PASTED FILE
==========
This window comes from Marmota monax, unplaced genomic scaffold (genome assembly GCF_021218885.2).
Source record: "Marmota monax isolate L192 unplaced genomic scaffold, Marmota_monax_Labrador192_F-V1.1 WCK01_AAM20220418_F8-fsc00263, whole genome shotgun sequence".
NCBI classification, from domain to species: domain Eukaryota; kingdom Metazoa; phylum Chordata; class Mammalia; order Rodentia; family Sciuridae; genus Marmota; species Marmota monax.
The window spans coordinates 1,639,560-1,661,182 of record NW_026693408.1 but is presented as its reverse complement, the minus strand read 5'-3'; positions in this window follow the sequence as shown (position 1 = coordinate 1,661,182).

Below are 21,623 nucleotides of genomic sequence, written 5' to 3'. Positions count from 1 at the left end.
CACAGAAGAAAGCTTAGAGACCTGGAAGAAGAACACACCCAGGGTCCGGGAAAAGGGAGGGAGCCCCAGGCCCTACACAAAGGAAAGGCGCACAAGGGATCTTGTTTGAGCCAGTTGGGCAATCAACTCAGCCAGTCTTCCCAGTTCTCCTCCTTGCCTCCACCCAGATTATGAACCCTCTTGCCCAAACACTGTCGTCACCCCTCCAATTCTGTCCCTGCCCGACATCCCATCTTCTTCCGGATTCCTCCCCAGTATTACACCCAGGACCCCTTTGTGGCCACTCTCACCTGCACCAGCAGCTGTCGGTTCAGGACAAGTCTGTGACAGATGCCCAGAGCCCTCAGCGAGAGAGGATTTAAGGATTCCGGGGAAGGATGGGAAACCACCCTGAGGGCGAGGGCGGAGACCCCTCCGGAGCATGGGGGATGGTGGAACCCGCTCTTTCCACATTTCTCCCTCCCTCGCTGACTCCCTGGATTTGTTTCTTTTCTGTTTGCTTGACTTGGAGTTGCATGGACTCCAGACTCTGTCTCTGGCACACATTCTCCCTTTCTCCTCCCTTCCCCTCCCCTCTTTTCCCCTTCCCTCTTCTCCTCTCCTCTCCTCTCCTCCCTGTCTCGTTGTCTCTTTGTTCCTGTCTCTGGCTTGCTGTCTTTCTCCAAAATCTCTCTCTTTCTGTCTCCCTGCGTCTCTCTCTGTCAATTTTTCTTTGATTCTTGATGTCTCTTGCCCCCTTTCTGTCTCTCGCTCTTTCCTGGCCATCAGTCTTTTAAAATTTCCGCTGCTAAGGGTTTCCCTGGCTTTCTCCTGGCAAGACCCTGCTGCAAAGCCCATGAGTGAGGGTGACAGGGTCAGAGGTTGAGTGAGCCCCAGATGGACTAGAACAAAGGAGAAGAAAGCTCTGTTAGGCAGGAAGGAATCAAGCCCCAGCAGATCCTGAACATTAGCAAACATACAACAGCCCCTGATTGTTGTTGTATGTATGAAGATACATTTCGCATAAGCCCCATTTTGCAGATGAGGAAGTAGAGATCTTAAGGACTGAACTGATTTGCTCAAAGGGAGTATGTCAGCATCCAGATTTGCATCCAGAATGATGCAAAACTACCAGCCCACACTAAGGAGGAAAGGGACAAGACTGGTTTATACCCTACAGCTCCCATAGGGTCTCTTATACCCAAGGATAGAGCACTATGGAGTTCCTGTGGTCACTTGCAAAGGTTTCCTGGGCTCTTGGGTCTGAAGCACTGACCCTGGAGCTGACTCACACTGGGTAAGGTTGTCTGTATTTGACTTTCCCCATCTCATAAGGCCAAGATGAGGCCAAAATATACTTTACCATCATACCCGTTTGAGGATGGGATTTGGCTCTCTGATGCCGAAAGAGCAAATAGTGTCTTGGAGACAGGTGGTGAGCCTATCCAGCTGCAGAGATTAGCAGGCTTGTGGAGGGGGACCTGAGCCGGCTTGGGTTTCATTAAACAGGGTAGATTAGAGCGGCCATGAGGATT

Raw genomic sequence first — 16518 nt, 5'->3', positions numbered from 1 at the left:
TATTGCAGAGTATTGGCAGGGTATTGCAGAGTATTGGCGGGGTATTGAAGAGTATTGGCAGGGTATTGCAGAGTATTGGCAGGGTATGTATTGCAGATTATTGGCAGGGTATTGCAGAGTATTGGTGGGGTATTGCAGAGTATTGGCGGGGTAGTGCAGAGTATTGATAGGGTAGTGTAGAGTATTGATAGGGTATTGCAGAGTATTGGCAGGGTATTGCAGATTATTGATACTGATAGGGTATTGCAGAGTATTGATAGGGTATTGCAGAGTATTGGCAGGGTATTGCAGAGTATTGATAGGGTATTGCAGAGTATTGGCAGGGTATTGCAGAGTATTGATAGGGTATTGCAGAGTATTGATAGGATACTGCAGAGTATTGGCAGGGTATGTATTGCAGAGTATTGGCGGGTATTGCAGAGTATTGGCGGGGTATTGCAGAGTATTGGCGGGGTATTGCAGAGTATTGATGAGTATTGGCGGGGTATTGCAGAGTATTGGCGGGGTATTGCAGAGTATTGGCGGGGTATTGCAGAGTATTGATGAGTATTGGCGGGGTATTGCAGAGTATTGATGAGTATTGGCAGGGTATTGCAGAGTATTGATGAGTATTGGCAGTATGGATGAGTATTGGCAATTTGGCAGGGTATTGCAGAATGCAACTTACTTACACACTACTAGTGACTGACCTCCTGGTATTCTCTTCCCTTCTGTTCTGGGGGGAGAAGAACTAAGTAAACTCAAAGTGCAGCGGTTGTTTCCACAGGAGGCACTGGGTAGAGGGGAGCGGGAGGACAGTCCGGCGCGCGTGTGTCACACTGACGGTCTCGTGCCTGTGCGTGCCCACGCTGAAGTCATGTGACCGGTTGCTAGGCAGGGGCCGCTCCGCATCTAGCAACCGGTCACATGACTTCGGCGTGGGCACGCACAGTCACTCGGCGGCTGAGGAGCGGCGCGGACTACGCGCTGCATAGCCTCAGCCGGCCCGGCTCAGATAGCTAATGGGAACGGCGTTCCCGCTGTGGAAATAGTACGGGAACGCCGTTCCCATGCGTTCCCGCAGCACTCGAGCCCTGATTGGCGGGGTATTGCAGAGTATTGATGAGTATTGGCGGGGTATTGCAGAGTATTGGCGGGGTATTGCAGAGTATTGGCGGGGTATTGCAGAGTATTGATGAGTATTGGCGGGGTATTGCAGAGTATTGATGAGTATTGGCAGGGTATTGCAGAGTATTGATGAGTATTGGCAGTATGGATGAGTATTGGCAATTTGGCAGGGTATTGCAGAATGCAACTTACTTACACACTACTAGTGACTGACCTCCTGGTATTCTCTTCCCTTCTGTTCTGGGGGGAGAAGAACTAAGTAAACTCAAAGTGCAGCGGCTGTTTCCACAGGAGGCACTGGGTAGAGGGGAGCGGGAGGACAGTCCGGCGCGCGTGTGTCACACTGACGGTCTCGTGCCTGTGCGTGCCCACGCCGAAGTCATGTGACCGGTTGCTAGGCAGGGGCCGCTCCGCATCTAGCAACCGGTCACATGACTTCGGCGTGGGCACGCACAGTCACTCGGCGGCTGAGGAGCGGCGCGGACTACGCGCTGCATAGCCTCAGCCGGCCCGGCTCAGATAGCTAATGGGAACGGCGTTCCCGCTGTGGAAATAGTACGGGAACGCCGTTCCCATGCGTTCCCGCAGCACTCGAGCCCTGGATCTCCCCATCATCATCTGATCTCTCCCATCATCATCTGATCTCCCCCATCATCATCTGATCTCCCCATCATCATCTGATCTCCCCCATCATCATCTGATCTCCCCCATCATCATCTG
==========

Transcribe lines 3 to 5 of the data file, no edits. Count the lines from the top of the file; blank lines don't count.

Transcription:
NCBI classification, from domain to species: domain Eukaryota; kingdom Metazoa; phylum Chordata; class Mammalia; order Rodentia; family Sciuridae; genus Marmota; species Marmota monax.
The window spans coordinates 1,639,560-1,661,182 of record NW_026693408.1 but is presented as its reverse complement, the minus strand read 5'-3'; positions in this window follow the sequence as shown (position 1 = coordinate 1,661,182).

Below are 21,623 nucleotides of genomic sequence, written 5' to 3'. Positions count from 1 at the left end.